Bad incentives for politicians
In federal states, many people are upset at the idea of some regions permanently living at other people’s expense. Therefore, financially strong regions usually intend to untie their commitments to the federal state by seeking autonomy, and eventually formal secession. In the German fiscal equalization system, for example, only four states (“Länder”) out of sixteen (not even half of the German population) foot the bill for the entire population. The originally unintended consequence of this perverse system of income redistribution is that the politicians in the taker “Länder” have no incentive to change their policies for the better, while “Länder” paying into the system have no way of voting against those policies or monitoring the spending process. Politicians can run unprofitable projects at the expense of the giver “Länder”, such as the embarrassing Berlin Brandenburg airport, for which the cost has tripled to 6 billion euro. Unsurprisingly, the Bavarian separatist movement has gained traction in the face of such bad administration of public funds. However, it has recently suffered a defeat when Germany’s Federal Constitutional Court choked off any attempt at a separation
As a result, centralization via a redistribution scheme between member states, be it in Germany or on the EU level, is a poor policy design for citizens. They can’t expect a careful handling of their tax money under these circumstances; the logic of the system also kills off the incentives to engage in regulatory and tax competition because it doesn’t pay off, in particular not to the state that has to pay into the “pot of solidarity money”. Germany’s faulty system design is probably the main reason why chancellor Merkel has acted skeptical towards a Europe-wide “transfer union”, that would benefit Southern European countries the most.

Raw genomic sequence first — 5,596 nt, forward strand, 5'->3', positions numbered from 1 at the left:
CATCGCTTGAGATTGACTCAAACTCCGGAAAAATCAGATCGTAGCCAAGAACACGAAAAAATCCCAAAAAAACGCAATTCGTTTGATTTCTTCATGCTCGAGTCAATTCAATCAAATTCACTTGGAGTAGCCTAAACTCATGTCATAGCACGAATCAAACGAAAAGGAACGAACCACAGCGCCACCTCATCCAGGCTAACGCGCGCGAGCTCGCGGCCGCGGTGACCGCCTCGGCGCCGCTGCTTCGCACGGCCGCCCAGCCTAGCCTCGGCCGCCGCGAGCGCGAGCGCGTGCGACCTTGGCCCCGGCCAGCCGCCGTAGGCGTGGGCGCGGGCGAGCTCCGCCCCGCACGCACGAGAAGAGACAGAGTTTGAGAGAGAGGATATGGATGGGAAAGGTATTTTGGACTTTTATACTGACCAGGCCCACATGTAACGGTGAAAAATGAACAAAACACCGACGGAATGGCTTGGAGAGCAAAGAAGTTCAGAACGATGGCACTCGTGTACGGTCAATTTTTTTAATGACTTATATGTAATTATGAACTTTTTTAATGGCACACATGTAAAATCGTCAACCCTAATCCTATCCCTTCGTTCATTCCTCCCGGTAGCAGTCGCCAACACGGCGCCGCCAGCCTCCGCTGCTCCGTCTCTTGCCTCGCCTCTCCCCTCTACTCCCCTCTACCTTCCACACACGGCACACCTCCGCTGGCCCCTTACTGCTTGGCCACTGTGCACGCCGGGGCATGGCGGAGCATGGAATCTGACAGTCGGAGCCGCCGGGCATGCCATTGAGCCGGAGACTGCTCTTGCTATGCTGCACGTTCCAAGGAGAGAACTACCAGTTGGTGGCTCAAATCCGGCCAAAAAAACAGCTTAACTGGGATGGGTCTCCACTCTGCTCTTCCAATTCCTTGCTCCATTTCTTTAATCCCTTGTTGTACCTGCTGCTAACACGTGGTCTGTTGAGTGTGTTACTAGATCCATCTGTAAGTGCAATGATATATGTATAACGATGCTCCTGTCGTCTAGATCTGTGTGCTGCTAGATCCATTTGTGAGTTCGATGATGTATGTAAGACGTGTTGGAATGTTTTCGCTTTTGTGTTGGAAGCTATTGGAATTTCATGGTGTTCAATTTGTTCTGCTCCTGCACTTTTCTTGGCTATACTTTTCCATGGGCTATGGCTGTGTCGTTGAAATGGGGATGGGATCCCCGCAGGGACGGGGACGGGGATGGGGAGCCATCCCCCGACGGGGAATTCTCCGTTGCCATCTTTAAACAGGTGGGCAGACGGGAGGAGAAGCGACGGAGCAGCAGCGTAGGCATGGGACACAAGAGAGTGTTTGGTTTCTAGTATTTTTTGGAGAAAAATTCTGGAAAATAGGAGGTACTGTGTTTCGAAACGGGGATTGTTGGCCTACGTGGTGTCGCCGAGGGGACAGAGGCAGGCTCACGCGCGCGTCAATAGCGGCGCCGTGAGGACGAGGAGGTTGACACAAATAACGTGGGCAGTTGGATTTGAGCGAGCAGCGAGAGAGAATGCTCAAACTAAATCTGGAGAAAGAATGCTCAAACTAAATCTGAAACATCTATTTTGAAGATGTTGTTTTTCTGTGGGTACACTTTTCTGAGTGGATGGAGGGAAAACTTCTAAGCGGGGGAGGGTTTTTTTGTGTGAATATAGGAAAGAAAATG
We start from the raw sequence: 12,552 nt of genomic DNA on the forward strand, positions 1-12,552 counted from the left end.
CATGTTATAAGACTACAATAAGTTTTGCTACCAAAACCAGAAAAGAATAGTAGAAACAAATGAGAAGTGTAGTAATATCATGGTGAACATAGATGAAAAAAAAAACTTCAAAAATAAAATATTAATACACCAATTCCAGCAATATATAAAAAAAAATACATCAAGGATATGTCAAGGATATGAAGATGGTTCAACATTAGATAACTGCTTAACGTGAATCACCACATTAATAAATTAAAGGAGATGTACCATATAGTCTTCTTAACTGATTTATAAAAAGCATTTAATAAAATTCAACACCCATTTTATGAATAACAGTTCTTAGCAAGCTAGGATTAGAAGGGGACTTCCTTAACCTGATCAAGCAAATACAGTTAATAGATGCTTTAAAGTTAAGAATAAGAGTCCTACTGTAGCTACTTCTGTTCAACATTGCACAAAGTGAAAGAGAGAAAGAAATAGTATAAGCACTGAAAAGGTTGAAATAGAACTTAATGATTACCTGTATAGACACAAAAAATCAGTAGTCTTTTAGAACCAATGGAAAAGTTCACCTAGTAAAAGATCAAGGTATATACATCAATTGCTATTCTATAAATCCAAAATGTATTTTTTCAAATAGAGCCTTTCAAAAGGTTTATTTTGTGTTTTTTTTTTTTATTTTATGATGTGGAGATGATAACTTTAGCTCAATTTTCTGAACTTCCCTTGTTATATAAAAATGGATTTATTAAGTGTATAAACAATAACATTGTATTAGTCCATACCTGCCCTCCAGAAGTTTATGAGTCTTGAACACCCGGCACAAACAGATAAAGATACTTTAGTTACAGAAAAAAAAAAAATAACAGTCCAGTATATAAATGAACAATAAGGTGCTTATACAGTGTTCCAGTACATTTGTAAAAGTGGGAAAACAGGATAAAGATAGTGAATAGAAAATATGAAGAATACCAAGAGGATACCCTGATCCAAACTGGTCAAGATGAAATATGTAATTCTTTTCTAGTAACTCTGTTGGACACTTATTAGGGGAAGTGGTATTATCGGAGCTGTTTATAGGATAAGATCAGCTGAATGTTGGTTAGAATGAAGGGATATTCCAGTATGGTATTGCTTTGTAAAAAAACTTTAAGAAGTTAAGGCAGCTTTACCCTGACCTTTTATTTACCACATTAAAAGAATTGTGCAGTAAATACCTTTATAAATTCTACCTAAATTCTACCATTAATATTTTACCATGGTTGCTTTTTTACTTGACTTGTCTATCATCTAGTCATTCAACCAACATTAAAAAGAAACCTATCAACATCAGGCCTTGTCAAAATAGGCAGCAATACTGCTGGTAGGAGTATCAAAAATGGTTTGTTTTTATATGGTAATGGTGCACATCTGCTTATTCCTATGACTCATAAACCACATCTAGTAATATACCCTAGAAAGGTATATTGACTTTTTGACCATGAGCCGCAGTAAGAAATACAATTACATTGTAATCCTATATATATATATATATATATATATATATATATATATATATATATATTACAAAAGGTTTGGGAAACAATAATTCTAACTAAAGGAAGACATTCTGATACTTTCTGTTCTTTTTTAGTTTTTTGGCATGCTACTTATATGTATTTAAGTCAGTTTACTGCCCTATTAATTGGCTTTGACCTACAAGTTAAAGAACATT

Problems facing federal structures
The European Union has explicitly enshrined the principle of subsidiarity in its main agreement, the Treaty on European Union. Article 5 says:
“The use of Union competences is governed by the principles of subsidiarity and proportionality. […] Under the principle of subsidiarity, in areas which do not fall within its exclusive competence, the Union shall act only if and in so far as the objectives of the proposed action cannot be sufficiently achieved by the Member States, either at central level or at regional and local level, but can rather, by reason of the scale or effects of the proposed action, be better achieved at Union level.”
However nice the wording, the EU Commission can easily come up with any justification for the use of a non-exclusive competence. And even if they wanted to question the Commission, individuals as well as member states’ municipalities and regions will have difficulty to meet the requirements for nullifying an EU law. Moreover, the European Court of Justice, financed and justified by the acts of the European Union, is well-known as the “motor of integration”. There is little to expect from the efficacy of the EU’s principle of subsidiarity, and looking at the numbers, there hasn’t been a single action brought forward by a member state or a private person so far.
Switzerland is hardly better in this respect. According to the Swiss Federal Supreme Court, the constitutional principle of subsidiarity (article 5a, 43a) is not enforceable. It’s only a political guiding principle in favor of a strong federalism. However, Switzerland is far smaller in terms of size (less than 16’000 square miles) and population (8.4 million) than most European countries, let alone the supranational EU. Yet, the Swiss Confederation possesses three layers: The federal level, the 26 cantons and the 2,300 municipalities. The system has developed historically, and given the cultural and linguistic diversity (German, French, Italian and Romansh), it has been the most appropriate response to the challenges of the country in the past.